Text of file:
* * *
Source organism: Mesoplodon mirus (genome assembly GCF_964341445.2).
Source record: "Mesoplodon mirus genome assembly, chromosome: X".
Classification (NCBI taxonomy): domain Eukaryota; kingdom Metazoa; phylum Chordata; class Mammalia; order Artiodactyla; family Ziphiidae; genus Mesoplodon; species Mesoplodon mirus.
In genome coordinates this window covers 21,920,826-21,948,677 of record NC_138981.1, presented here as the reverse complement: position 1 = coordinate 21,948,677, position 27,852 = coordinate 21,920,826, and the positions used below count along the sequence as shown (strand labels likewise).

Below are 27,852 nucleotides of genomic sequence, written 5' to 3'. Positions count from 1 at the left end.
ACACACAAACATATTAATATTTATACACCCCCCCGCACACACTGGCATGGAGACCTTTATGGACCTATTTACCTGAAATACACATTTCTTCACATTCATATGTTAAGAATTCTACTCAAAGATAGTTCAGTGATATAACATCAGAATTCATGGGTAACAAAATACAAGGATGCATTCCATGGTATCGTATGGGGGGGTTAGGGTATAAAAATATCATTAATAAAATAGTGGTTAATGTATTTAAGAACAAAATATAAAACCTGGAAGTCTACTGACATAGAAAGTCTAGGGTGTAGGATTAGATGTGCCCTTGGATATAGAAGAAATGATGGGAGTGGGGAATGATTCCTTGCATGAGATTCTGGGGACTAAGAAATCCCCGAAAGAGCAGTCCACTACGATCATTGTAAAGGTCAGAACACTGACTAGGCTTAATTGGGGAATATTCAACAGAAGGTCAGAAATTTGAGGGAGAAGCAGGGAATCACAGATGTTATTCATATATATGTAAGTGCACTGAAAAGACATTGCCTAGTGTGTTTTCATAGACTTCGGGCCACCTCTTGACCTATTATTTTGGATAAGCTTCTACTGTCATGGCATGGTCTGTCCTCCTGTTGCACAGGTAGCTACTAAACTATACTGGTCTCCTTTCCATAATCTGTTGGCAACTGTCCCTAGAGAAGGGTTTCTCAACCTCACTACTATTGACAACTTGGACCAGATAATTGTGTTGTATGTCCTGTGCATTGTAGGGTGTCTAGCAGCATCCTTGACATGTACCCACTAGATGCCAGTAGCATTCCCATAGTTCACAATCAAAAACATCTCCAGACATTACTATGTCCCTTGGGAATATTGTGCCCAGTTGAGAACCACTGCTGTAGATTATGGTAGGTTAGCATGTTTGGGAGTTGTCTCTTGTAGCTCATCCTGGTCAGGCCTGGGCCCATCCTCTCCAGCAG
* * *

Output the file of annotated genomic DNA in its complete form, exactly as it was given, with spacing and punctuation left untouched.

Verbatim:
Source organism: Mesoplodon mirus (genome assembly GCF_964341445.2).
Source record: "Mesoplodon mirus genome assembly, chromosome: X".
Classification (NCBI taxonomy): domain Eukaryota; kingdom Metazoa; phylum Chordata; class Mammalia; order Artiodactyla; family Ziphiidae; genus Mesoplodon; species Mesoplodon mirus.
In genome coordinates this window covers 21,920,826-21,948,677 of record NC_138981.1, presented here as the reverse complement: position 1 = coordinate 21,948,677, position 27,852 = coordinate 21,920,826, and the positions used below count along the sequence as shown (strand labels likewise).

Below are 27,852 nucleotides of genomic sequence, written 5' to 3'. Positions count from 1 at the left end.
ACACACAAACATATTAATATTTATACACCCCCCCGCACACACTGGCATGGAGACCTTTATGGACCTATTTACCTGAAATACACATTTCTTCACATTCATATGTTAAGAATTCTACTCAAAGATAGTTCAGTGATATAACATCAGAATTCATGGGTAACAAAATACAAGGATGCATTCCATGGTATCGTATGGGGGGGTTAGGGTATAAAAATATCATTAATAAAATAGTGGTTAATGTATTTAAGAACAAAATATAAAACCTGGAAGTCTACTGACATAGAAAGTCTAGGGTGTAGGATTAGATGTGCCCTTGGATATAGAAGAAATGATGGGAGTGGGGAATGATTCCTTGCATGAGATTCTGGGGACTAAGAAATCCCCGAAAGAGCAGTCCACTACGATCATTGTAAAGGTCAGAACACTGACTAGGCTTAATTGGGGAATATTCAACAGAAGGTCAGAAATTTGAGGGAGAAGCAGGGAATCACAGATGTTATTCATATATATGTAAGTGCACTGAAAAGACATTGCCTAGTGTGTTTTCATAGACTTCGGGCCACCTCTTGACCTATTATTTTGGATAAGCTTCTACTGTCATGGCATGGTCTGTCCTCCTGTTGCACAGGTAGCTACTAAACTATACTGGTCTCCTTTCCATAATCTGTTGGCAACTGTCCCTAGAGAAGGGTTTCTCAACCTCACTACTATTGACAACTTGGACCAGATAATTGTGTTGTATGTCCTGTGCATTGTAGGGTGTCTAGCAGCATCCTTGACATGTACCCACTAGATGCCAGTAGCATTCCCATAGTTCACAATCAAAAACATCTCCAGACATTACTATGTCCCTTGGGAATATTGTGCCCAGTTGAGAACCACTGCTGTAGATTATGGTAGGTTAGCATGTTTGGGAGTTGTCTCTTGTAGCTCATCCTGGTCAGGCCTGGGCCCATCCTCTCCAGCAG